During the second OT, the Rangers had made a desperate attempt to get the puck out of their zone after being hemmed in for a long time, only to have Armstrong pick it off at the blueline. Armstrong immediately snapped a shot toward the Rangers’ net, which hit Kitchener defenseman John Uniac’s stick and changed direction ever so slightly.
TORCHIA: I remember that play like it was yesterday even though I’ve never watched video of it. Armstrong takes an easy shot from the point, and because we had been in our zone for so long, my plan was to stop the shot and smother the puck to get a whistle. As I reach for it, Uniac tries to knock the puck out of the air. He didn’t get a huge piece of the puck but just enough to change the direction a bit. It was just enough to throw off my timing. It was kind of an ugly way to lose the game.
ARMSTRONG: What people don’t understand is, one of their players cheated and left the zone. I knew I could get the puck and get a shot, but I also had to be aware of their player in the neutral zone if my shot got blocked. So as soon as I shot, I turned and gave chase to their player. Lindros always jokes with me, saying, “You didn’t even know it went in. It looked like you were going for a line change.”
You didn’t even know it went in. It looked like you were going for a line change
– Eric Lindros to Bill Armstrong
The shot is a credit to Rick, because we worked on that play every day, over and over again, at practice. He would have us pull the puck off the wall, move to the middle along the blueline, and then we shot it. Rick’s big thing was, somehow, some way, we had to find a way to get the shot on goal. He would say, “It doesn’t have to be a rocket. Just get it on net.”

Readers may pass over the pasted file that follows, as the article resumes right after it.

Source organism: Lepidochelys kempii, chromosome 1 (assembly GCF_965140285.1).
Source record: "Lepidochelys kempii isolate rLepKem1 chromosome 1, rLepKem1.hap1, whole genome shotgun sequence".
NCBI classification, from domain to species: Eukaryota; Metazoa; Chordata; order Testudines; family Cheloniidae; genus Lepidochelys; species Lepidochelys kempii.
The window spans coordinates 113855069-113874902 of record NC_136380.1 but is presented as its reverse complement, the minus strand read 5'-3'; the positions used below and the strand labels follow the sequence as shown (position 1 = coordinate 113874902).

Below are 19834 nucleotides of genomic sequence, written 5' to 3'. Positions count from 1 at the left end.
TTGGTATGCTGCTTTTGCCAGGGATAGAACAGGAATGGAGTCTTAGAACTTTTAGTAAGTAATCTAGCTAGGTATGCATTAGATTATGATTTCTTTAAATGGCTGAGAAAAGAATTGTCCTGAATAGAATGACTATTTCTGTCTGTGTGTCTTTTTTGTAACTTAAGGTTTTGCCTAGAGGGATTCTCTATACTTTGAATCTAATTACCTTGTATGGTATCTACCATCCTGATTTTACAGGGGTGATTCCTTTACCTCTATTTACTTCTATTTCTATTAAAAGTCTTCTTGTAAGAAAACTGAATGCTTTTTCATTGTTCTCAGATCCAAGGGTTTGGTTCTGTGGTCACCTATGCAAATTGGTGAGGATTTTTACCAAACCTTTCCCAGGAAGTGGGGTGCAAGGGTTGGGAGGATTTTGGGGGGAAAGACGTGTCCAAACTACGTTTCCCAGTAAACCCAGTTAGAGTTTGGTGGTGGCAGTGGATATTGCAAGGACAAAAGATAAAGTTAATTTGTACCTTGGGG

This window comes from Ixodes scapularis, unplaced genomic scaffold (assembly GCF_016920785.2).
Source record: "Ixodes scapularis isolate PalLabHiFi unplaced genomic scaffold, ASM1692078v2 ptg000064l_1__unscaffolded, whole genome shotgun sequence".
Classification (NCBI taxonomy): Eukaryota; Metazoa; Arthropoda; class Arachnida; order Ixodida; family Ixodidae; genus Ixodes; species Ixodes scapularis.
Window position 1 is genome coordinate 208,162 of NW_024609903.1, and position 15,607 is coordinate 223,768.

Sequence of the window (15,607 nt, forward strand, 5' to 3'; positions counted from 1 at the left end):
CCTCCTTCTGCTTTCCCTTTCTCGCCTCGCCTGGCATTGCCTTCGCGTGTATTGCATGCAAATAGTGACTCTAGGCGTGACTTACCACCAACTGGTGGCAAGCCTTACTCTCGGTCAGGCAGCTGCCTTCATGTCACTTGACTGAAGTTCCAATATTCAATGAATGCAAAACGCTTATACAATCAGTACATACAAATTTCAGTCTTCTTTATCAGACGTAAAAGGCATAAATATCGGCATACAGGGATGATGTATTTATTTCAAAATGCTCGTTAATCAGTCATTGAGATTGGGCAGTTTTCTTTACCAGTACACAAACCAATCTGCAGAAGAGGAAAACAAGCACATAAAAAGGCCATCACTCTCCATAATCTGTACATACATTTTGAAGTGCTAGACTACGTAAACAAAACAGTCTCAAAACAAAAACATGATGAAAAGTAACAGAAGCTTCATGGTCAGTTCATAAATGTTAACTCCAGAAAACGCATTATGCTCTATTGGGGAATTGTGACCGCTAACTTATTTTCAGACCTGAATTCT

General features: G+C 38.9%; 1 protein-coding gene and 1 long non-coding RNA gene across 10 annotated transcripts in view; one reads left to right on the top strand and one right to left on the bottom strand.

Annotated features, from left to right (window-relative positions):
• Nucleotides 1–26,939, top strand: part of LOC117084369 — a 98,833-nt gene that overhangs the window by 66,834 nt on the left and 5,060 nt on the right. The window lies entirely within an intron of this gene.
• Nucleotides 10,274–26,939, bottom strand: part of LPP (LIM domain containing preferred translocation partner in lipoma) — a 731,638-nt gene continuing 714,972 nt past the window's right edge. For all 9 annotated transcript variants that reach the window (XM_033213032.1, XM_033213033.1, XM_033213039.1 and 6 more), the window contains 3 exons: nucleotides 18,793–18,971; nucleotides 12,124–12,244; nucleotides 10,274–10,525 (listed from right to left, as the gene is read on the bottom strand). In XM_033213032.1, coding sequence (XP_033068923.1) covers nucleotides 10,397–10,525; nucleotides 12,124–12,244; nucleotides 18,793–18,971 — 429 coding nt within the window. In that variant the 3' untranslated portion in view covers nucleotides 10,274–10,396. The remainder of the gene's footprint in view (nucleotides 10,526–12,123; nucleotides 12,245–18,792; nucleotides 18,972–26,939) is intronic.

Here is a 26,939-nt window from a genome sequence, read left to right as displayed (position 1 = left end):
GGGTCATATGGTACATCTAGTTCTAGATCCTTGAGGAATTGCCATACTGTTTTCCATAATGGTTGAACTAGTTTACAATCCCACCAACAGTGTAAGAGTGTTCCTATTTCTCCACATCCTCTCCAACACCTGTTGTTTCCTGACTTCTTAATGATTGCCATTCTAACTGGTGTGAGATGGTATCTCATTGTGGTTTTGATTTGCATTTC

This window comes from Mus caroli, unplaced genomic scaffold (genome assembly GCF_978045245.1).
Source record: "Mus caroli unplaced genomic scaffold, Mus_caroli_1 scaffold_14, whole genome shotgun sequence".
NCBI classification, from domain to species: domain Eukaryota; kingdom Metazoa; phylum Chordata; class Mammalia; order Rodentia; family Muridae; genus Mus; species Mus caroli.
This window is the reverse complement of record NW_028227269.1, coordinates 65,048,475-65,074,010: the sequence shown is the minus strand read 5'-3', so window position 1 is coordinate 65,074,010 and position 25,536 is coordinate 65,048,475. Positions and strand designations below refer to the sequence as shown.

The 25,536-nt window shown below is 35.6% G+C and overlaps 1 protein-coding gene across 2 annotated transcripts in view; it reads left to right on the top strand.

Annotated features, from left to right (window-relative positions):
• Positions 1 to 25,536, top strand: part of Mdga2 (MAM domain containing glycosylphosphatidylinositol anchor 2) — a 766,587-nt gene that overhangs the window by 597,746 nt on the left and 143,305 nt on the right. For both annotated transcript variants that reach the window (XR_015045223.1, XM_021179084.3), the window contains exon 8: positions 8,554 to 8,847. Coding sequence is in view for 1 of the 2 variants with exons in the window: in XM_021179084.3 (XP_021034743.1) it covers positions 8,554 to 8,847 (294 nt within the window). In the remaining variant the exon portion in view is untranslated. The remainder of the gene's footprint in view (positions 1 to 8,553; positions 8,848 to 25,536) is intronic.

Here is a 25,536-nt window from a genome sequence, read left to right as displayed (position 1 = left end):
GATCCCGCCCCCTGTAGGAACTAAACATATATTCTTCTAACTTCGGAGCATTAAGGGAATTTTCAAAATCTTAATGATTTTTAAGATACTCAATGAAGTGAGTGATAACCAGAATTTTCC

YORK: Armstrong was so lucky on that play. Of all the guys to score the overtime winner, it’s a big, stay-at-home defenseman. There were so many big offensive guys in that game, and he gets the winner.
High above the ice in the press box, Oshawa native Paul Romanuk was calling the action for the TSN broadcast of the game. When Armstrong scored, Romanuk offered the immortal words, “It. Is. Over!” Romanuk’s call of that goal has been played time and time again on TSN.
PAUL ROMANUK: (TSN play-by-play) I would sometimes think about what I wanted to say at the end of a game and somehow tie it into the game’s storyline. The Memorial Cup game went into double overtime, which was not expected, and then it ended so suddenly. You can’t prepare for that type of an ending.
After Armstrong’s shot went in and his teammates celebrated, Brathwaite raced the length of the ice and offered solace to Torchia, who was hunched over on one knee.
BRATHWAITE: Mike Torchia made so many great saves in that game. I made a few saves, but he was the reason why we were in double overtime. You knew it was going to be a fluke goal that ended it, and unfortunately for Mike, that is what happened. I just thought going down there to see him was the right thing to do. We still enjoy a friendship to this day.
TORCHIA: Sure, he came down to see me. But what a lot of people don’t know is he also wanted to get the game puck out of our net. (laughs) He did absolutely console me, though.
YORK: We were two evenly matched teams, and for me, Freddy was the reason they won that game.